A Closer Look: Podere Palazzo

10.18.2011 | by: Meghan


When I spent a week at Podere Palazzo almost four years ago with my family, all the fresh plantings on the grounds were teeny-tiny nubs, and a few of the spindly cypress trees had wooden tree crutches to help hold them up. We didn’t mind; the surrounding views are breathtakingly beautiful in every direction. But the owner (and my dear friend) Patrizio, who is relentlessly passionate about his native landscape, had always dreamed of having a formal Italian garden like the historical villas of Italy. “At some pont I started fantasizing of a hybrid garden that was at once formal yet more rustic than most formal gardens,” says Patrizio. “I wanted to create a viewing axis from the south side of the house towards the valley that would become an experience of its own. Most successful Italian formal gardens create not just a special oasis, curated to the max, but also an amazing dialogue with the landscape around. And that became my main goal: getting the beauty of the landscape around the house to ‘speak’ to the home with an intermediate element that was both architectural and natural.”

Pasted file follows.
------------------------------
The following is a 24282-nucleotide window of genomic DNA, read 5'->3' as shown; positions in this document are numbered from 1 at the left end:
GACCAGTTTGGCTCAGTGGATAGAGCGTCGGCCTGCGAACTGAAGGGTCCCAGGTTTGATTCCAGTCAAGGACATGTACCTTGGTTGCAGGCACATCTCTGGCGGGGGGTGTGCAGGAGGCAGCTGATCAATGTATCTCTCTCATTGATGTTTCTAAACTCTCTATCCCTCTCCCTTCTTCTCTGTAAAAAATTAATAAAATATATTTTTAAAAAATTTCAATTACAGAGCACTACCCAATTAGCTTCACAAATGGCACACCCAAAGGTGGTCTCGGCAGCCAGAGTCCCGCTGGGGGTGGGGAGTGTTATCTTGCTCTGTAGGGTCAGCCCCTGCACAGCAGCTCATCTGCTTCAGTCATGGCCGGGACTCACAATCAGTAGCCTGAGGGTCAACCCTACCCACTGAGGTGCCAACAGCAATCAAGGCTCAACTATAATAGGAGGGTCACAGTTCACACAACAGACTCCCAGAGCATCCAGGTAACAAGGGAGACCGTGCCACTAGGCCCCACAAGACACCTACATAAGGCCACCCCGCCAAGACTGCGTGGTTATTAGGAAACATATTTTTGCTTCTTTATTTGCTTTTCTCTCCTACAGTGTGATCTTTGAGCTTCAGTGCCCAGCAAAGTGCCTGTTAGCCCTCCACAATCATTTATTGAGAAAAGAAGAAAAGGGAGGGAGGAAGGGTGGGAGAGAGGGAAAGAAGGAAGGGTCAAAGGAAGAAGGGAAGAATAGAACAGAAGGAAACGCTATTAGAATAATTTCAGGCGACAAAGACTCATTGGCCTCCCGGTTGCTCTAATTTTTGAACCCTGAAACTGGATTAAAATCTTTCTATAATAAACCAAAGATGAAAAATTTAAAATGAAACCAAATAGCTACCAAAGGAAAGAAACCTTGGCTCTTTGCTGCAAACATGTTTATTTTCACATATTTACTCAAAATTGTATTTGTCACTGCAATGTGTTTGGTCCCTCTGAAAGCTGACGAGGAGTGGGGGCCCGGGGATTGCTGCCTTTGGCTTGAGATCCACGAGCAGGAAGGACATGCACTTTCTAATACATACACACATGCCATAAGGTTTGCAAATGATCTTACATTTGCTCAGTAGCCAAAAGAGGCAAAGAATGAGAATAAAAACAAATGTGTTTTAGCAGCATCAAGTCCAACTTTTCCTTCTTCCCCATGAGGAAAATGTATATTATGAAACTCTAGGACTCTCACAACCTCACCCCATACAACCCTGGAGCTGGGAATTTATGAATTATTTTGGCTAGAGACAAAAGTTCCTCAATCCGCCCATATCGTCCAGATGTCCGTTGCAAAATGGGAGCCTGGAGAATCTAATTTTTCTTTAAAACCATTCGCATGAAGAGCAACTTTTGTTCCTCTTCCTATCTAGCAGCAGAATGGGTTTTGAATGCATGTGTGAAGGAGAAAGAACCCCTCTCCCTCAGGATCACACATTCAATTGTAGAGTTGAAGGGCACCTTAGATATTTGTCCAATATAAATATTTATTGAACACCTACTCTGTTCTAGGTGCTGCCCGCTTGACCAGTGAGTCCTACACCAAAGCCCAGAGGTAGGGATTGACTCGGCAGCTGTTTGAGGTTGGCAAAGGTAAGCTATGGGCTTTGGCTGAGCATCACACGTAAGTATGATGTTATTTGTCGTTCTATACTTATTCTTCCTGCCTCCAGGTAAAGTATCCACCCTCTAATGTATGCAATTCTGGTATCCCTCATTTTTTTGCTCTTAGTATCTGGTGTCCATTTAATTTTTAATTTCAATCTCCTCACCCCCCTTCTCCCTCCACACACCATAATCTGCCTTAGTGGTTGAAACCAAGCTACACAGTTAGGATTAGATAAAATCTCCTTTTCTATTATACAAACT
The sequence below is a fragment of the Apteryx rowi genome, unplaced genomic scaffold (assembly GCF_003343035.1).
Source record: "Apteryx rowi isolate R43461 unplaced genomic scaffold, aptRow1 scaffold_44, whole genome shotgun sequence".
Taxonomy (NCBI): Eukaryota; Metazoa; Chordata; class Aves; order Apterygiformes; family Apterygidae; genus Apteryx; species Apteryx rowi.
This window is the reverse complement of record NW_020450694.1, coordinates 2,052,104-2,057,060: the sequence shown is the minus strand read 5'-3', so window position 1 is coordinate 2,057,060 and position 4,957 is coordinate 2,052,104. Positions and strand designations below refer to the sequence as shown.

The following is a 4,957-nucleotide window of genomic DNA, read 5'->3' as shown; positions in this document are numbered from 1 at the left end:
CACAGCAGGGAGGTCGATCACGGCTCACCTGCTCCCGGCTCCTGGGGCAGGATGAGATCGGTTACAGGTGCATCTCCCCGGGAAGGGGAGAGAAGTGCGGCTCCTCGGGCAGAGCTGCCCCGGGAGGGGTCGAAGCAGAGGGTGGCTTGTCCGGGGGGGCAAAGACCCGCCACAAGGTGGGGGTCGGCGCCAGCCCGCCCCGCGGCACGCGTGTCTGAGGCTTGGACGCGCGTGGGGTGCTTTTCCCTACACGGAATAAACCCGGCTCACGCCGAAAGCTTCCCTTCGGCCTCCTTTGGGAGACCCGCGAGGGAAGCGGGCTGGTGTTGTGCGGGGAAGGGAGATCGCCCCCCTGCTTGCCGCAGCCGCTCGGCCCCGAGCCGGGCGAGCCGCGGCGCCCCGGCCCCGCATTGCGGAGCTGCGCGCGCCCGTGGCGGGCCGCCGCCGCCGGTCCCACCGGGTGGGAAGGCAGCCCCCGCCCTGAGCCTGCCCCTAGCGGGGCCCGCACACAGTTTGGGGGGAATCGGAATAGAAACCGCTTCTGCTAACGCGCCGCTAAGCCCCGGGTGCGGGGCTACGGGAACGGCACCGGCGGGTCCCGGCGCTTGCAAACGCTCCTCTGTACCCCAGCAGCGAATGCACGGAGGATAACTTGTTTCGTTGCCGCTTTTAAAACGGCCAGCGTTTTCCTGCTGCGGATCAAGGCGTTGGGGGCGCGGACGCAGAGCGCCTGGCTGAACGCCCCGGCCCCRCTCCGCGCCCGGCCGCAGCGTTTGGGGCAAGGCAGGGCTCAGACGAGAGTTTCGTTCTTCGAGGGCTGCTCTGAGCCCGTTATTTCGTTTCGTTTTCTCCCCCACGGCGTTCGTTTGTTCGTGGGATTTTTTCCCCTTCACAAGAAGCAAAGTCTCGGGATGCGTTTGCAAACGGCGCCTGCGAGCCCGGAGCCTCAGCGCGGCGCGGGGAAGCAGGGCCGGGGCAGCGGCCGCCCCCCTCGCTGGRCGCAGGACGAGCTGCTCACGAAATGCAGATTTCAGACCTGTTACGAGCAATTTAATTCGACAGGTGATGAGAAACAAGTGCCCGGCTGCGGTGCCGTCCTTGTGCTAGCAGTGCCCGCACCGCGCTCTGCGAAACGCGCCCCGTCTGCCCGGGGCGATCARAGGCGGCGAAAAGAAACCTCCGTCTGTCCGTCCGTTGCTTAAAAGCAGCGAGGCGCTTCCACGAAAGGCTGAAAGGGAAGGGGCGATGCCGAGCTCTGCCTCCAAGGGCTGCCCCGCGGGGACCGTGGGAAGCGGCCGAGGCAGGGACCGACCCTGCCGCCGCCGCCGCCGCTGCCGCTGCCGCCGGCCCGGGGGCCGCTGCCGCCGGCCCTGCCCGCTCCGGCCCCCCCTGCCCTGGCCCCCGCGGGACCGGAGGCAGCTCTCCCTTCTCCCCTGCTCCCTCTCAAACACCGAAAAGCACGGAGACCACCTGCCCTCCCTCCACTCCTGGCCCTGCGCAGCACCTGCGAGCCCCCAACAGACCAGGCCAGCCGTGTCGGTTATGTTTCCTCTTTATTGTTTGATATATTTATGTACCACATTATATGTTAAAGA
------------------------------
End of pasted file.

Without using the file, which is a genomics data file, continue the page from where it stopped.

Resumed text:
The formal garden project started hand-in-hand with a more naturalistic garden project for the remaining four acres. “Despite my enthusiasm and desire to get it all done fast, it has become the most fun work-in-progress of my life. Gardening requires a lot of patience and the game is in the waiting. Every year I say, ‘The garden this year looks great, but next year will be better.’ And that’s because you learn how to trim a rose bush better, learn which plants do better with the dry summers and wet winters, which are more subject to pests…” He also wanted to create a modern farm, where the grounds are not just beautiful but also edible. In the more naturalistic part of the land, where there were already Oak trees, Elm trees, and wild pear and plum bushes,  he planted 106 olive trees on one side of a hill and 50 fruit trees on the side, plus every herb you can think of.